All young pitchers need to be concerned about repeating their mechanics, which becomes a tougher task for taller pitchers if only because they have longer limbs to move. Syndergaard, when he gets out of whack is prone to falling to the first base side, making his arm drag. His key is to break his hands as early as possible to keep pace with his body.
2012: Syndergaard did not pitch enough innings to qualify for the Midwest League ERA title, but if he had, he would have been fourth among all pitchers who threw more than 100 innings. He led all pitchers who threw 100 innings or more with a ridiculous 29.1% strikout rate and a 2.60 ERA.
Dr. Pangloss Says: An elite starter
Debbie Downer Says: There’s a chance that his breaking balls never develop to average and he gets relegated to the bullpen.
Projected 2013 Start: Advanced-A St. Lucie
MLB Arrival: 2015
#4 – Wilmer Flores
Height/Weight: 6’3”, 215
Acquired: NDFA (8/6/07)
Born: 8/6/91 (Valencia, VZ)
2012 Rank: 17 | Stats
Why Ranked Here: Hand-eye coordination. Flores is just about the best pure hitter in the system. Balanced at the plate, he can make contact with any fastball thrown his way. He added power in 2012, bopping a career-high 18 home runs split between advanced-A and AA in the season in which he turned 21. He will start the 2013 as a 21-year old in AAA. He should be able to maintain a high average, because he strikes out so very rarely.
It’s a good thing that Flores can hit for average and has growing power because how much value he can contribute when he is not batting, is an open question. He is slow. The Mets moved him off shortstop to third base in 2012. He also played second in Binghamton and over the winter in Venezuela. Early on, scouts were dismissive of his work at third. The general consensus from those I talked to who saw him play is that he could aspire to be below average at the position. Flores has the hands and arm for the position. It’s just a question of whether he has the first step quickness to charge and go laterally. I do not think he has the footspeed to play an average second base either. The outfield would be a comically bad mismatch for his skills.
The question is whether a team will want to give away runs defensively to squeeze his bat into the lineup at second or third, or whether it would want to move him to first, where the offensive requirements grow dramatically. Flores is a Major League bat still searching for his position.
2012: How’s this for consistency? Flores struck out in 11.0% of his plate appearances in advanced-A and 10.9% in AA. Flores doubled his homerun output over 2011.
Dr. Pangloss Says: Jeff Kent
Debbie Downer Says: A high-average first baseman, who hits 20-25 homers annually.
Projected 2013 Start: AAA Las Vegas
MLB Arrival: 2013 (Says here the Mets will find a spot for Flores somewhere, sometime this year. Or someone will get hurt and his ability to line up an any infield position will be his ticket to the MLB roster.)
#5 – OF Brandon Nimmo
Height/Weight: 6’2”, 195 lbs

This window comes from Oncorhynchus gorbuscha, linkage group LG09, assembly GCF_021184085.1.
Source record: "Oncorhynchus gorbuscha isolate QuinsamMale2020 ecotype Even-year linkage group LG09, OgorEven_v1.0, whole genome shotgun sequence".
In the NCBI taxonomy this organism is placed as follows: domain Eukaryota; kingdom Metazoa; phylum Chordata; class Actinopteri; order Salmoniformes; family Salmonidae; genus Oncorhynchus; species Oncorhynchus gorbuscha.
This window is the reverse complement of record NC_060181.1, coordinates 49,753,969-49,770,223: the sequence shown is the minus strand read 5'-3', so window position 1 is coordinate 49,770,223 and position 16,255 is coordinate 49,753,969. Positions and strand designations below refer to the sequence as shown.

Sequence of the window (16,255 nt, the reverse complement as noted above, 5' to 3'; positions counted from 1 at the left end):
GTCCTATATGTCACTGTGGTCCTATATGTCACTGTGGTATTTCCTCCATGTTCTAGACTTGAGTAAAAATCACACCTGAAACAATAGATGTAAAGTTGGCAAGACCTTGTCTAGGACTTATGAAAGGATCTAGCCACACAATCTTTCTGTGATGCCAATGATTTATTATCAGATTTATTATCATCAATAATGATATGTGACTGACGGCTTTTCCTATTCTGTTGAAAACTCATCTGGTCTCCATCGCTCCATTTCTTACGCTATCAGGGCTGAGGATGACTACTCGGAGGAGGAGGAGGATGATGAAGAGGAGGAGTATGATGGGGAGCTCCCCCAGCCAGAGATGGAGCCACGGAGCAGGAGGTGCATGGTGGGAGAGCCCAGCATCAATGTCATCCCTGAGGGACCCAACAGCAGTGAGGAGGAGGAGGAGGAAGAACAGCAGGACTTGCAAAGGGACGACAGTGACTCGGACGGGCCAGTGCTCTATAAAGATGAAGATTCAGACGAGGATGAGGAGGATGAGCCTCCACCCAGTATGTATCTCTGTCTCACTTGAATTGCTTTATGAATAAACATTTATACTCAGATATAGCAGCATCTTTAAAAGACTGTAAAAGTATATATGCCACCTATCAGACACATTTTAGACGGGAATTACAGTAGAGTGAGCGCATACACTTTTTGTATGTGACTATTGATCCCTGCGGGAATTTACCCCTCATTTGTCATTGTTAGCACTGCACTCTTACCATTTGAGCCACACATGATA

Acquired: 1st rd #13 overall (East HS)
Born: 3/27/93 (Cheyenne, WY)
2012 Rank: #5 | Stats
Why Ranked Here: First round pedigree, good athleticism, secondary skills, and defensive ability could make him a valuable MLB outfielder in a few years.
Nimmo is a lean 6’3”, but keeps getting stronger. He’s up to 195 lbs after putting on 10 lbs over the winter. He’s also grown an inch since getting drafted in 2011.
In 2012, he was a plus runner, maybe 55 on the 20-80 scale. He takes long strides and covers ground well in the outfield. The Mets were pleased by his progress defensively, and he will be well-tested by Historic Grayson Stadium’s massive gaps. If he is going to stay in center field, he can ill afford to lose any speed as he gets bigger and older.
Nimmo’s strength has made a nice difference in his swing where he is showing much better carry in batting practice and plus raw power. He could well grow into 20+ home run power. His trigger has changed up a bit over the last few years, and will continue to evolve as he sometimes has a little extra hand motion.
The Mets love his work ethic and coachability.
2012: At the plate, by his own admission, Nimmo was just trying to hold on early in the New York Penn League season in 2012. As he put it, by the middle of the season, “the game started to slow down.” Nimmo showed a surprising degree of valuable secondary skills. He finished third in the NYP in walks and sixth in isolated power (.158). He was one of two teenagers in the top 14 in walk rate, and was the only teenager in the top 20 in the League in isolated power. However, I want to see a little more pure hit tool. He fanned in 24% of his plate appearances. He will need to learn when to be aggressive, and when to hang around in counts.
Dr. Pangloss Says: Only nine CF in baseball hit 20 homers in 2012. If Nimmo can play average defense in center, and pop 18+ a year, he’ll be a valuable bird.
Debbie Downer Says: And if he loses a step in center, he’ll be forced to a corner. If his strikeout rate does not come down, it will eat his average and his offensive value. There’s still a chance he ends up in tweenerville and becomes a pigeon – not a big league regular.
Projected 2013 Start: CF for the Savannah Sand Gnats where Historic Grayson Stadium will not be kind to his power numbers.
MLB Arrival: 2016
Due to today’s game being the Mets last home game until next Thursday most of the regulars saw extensive action. While it was nice to see Duda and Davis handle the LHP I’ll concentrate on Matt den Dekker and Wilmer Flores.